“1. Everyone has the right to freedom of peaceful assembly and to freedom of association with others, including the right to form and to join trade unions for the protection of his interests.
2. No restrictions shall be placed on the exercise of these rights other than such as are prescribed by law and are necessary in a democratic society in the interests of national security or public safety, for the prevention of disorder or crime, for the protection of health or morals or for the protection of the rights and freedoms of others. This Article shall not prevent the imposition of lawful restrictions on the exercise of these rights by members of the armed forces, of the police or of the administration of the State.”
78. The Government submitted that the complaints were inadmissible, as the applicants had not argued before the domestic authorities that their right to freedom of assembly had been violated.
79. In reply, the second applicant submitted that when the investigating authorities had conducted the inquiry into the applicants’ allegations they had stated that the force used by the police had been intended to address the disorder during the rally, and had been used when arresting the most active participants responsible for acts of disorder. Thus, she claimed that the national authorities had been given an opportunity to rule on the proportionality of the use of force during the assembly.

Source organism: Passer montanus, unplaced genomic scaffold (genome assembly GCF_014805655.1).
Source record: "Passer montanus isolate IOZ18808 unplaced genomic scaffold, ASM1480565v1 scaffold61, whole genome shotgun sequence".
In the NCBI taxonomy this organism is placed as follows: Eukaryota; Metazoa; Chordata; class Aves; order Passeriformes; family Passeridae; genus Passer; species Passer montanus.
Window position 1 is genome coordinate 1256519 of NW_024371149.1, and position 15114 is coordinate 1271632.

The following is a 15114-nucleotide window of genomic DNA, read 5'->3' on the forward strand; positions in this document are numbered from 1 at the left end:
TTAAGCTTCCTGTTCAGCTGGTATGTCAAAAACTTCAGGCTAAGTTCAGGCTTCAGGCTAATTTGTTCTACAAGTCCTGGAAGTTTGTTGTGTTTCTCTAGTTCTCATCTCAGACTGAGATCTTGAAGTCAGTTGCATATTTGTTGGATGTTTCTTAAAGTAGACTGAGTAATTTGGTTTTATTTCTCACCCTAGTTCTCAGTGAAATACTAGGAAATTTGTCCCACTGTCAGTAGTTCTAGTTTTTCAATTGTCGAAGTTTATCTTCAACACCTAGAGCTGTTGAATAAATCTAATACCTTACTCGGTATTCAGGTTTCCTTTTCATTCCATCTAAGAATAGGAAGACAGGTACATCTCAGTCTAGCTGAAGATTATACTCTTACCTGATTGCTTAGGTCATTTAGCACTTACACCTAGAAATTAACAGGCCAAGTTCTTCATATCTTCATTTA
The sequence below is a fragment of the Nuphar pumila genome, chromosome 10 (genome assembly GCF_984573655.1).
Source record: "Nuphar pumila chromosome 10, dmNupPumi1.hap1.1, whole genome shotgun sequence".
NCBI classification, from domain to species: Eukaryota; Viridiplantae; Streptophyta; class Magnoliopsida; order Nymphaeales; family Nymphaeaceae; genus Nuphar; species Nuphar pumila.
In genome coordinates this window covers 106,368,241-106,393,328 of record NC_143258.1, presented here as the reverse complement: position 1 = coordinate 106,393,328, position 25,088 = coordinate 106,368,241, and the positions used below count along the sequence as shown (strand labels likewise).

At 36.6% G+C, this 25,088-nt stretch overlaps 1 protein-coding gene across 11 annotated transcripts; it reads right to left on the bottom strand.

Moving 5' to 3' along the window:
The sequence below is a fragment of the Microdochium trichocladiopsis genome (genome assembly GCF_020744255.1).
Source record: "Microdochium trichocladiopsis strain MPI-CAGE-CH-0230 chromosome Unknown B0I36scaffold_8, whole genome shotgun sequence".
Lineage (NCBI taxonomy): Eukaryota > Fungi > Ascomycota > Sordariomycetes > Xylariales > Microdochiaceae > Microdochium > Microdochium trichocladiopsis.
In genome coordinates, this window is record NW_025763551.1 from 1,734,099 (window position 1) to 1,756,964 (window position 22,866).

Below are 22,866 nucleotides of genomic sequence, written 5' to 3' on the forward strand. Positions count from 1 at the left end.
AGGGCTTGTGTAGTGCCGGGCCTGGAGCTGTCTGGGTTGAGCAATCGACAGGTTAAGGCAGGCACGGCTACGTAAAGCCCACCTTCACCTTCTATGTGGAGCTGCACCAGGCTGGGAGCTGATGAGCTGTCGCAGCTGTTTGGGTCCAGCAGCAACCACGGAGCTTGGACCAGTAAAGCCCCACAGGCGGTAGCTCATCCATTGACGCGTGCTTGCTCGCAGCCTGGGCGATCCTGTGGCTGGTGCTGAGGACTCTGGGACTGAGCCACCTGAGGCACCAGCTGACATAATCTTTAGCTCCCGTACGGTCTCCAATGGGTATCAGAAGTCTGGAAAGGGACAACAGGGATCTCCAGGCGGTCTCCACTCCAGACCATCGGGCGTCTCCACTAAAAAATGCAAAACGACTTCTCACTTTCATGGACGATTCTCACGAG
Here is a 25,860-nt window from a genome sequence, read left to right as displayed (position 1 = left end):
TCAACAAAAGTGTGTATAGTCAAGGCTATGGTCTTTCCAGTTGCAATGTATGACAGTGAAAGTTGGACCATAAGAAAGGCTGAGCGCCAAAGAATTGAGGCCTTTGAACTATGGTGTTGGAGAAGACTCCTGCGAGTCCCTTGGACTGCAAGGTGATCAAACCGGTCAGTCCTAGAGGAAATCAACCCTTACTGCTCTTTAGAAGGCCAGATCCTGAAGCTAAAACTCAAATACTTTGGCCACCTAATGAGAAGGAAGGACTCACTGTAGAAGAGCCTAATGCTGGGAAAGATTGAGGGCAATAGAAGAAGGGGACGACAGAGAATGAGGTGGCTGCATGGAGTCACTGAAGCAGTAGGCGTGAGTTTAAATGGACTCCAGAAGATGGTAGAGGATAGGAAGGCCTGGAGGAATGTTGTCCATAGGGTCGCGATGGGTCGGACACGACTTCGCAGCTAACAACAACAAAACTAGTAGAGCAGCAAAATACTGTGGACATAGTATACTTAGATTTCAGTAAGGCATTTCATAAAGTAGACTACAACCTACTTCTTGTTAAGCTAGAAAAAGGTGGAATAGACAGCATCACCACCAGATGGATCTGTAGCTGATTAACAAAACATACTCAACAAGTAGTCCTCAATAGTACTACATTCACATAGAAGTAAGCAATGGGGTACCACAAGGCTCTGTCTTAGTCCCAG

80. The Court notes that the applicants complained before the domestic investigating authorities and the courts that they had been injured by the police during the public assembly. The investigating authorities did not start a criminal investigation in respect of those allegations, on the grounds that the developments at Bolotnaya Square during the assembly had called for the use of force by the police and the force used had been justified. The Court has found a procedural violation of Article 3 of the Convention on account of, in particular, the lack of analysis of the individual incidents in respect of the applicants (see paragraphs 59-60 above). However, the material of the pre-investigation inquiries leaves no doubt that the investigating authorities carried out an assessment of the police intervention at Bolotnaya Square to disperse the public assembly. It was not disputed that both applicants had participated in the assembly. In these circumstances, and since the Government did not specify any other avenue of redress for the applicants to exhaust as regards their rights under Article 11 of the Convention, the Court considers that the objection of non‑exhaustion should be dismissed.